Becoming a worldschooler… A Guest Post

Becoming a worldschooler… A Guest Post
July 13, 2015 Guest

This is a wonderful guest post by a member of our worldschooling community. We are happy to share a variety of voices to inspire and show you there are many paths to worldschooling and many more ways to worldschool. More about the author at the end of this article

Becoming a Worldschooler

by Ginny Barrett

A few years ago, I spent a good amount of time worrying about all the things I wanted to teach my daughter when we would homeschool her. The thing is…I was still pregnant with her at the time. I thought about how I liked learning and about the things I did not like. I considered my childhood and my experiences. I even started collecting things that I thought would help her along the way. I remembered the places I had visited and things I wanted to show her. I researched the different ways to homeschool a child. By the time she was born, I already had some serious plans in place. My husband was so generous in saying he would go along with most anything. Too bad I was way ahead of myself…hahaha.

 

Julie 7.2014 Denver Aquarium 2Julie’s first two years were challenging. We were dealing with some extensive behaviors from my son who has Autism. Once we finally got that situation under control, I started going thru the box of things I had collected and reevaluating the ‘plans’ I had made. I decided that since I had been so distracted her first two years, I wanted to be as close to her as possible and watch her grow and mature and not miss another thing. I thought about what had made me happy as a child and the best times I had with my parents and traveling was the number one thing that came up for me. I didn’t feel a need to make her happy all the time but wanted her to love learning as much as I did. I started making a list of the important things my parents had taught me and my husband’s parents had taught him and then added lessons we had learned as adults. None of these items had anything to do with a public education.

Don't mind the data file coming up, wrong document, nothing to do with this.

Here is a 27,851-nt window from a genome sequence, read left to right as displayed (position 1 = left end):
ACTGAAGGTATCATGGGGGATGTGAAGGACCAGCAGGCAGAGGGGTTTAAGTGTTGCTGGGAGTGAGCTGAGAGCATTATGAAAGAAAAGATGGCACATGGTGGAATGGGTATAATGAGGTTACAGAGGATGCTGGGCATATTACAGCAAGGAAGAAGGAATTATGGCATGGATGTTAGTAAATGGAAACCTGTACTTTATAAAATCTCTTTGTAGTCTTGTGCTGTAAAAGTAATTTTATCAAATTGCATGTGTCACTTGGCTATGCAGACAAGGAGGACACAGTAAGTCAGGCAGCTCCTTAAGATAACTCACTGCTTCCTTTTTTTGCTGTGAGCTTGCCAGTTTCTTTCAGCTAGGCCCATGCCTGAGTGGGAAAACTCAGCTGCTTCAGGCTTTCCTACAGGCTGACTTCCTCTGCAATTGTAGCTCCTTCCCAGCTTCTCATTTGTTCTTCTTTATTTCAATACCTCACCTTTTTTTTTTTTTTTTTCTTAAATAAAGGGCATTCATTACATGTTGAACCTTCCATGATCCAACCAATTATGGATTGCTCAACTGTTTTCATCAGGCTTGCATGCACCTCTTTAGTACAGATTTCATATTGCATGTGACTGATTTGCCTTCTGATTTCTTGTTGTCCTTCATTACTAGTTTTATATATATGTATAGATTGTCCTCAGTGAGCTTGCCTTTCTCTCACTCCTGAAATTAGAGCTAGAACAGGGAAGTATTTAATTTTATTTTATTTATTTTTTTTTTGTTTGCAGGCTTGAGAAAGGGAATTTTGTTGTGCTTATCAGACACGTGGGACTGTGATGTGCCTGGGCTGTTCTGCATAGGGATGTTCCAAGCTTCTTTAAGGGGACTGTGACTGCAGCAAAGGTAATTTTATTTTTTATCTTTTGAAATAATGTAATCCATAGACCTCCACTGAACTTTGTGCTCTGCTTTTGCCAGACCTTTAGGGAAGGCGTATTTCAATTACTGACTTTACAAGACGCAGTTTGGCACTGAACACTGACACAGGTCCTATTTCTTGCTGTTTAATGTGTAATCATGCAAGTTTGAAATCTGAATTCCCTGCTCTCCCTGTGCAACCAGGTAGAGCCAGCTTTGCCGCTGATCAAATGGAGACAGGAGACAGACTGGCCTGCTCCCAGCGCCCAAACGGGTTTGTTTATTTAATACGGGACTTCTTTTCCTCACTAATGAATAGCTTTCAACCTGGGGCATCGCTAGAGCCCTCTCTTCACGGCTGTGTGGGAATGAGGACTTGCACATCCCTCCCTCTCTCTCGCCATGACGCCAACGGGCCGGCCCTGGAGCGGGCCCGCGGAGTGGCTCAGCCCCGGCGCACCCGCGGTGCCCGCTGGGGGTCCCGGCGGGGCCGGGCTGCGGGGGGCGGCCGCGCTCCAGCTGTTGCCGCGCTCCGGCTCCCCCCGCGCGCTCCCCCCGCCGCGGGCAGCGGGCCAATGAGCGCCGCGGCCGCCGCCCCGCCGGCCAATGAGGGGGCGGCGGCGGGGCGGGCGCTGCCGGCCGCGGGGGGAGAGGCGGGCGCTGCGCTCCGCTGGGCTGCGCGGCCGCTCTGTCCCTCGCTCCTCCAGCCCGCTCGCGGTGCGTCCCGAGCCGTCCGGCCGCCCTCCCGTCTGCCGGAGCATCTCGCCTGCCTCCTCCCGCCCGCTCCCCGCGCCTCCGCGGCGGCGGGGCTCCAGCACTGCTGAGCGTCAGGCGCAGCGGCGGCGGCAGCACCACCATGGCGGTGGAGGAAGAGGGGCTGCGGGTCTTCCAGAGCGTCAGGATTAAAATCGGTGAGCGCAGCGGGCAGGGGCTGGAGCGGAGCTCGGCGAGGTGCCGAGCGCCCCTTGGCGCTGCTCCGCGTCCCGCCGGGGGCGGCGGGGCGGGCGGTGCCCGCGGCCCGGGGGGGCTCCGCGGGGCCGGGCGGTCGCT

Julie 2.2015 Collecting eggs

 

My original plans had been based on doing school (or a public education) at home. Schooling her at home would allow me to add in the lessons we wanted to add and protect her from the things we didn’t want her exposed to. I felt I was a part of a growing movement away from the norm for educating children. Most people rely on the government to educate their children or at least for deciding what should be taught. The lesson most parents have forgotten is that they ARE the government. We are the ones that get to decide what is best for our children. What do you want your children to learn?

Julie 6.2015 Horseriding
For Julie, we decided that we wanted to expose her to the world around her. The world is open to any parent to use for their children. There are museums almost everywhere in the US and around the World. There are historical markers lining the highways crisscrossing our homeland and other countries. There are infinite opportunities on the internet to offer experiences to your child from the comfort of your living room. But how many families do this? How many families do things to enhance their child’s education beyond the curriculum?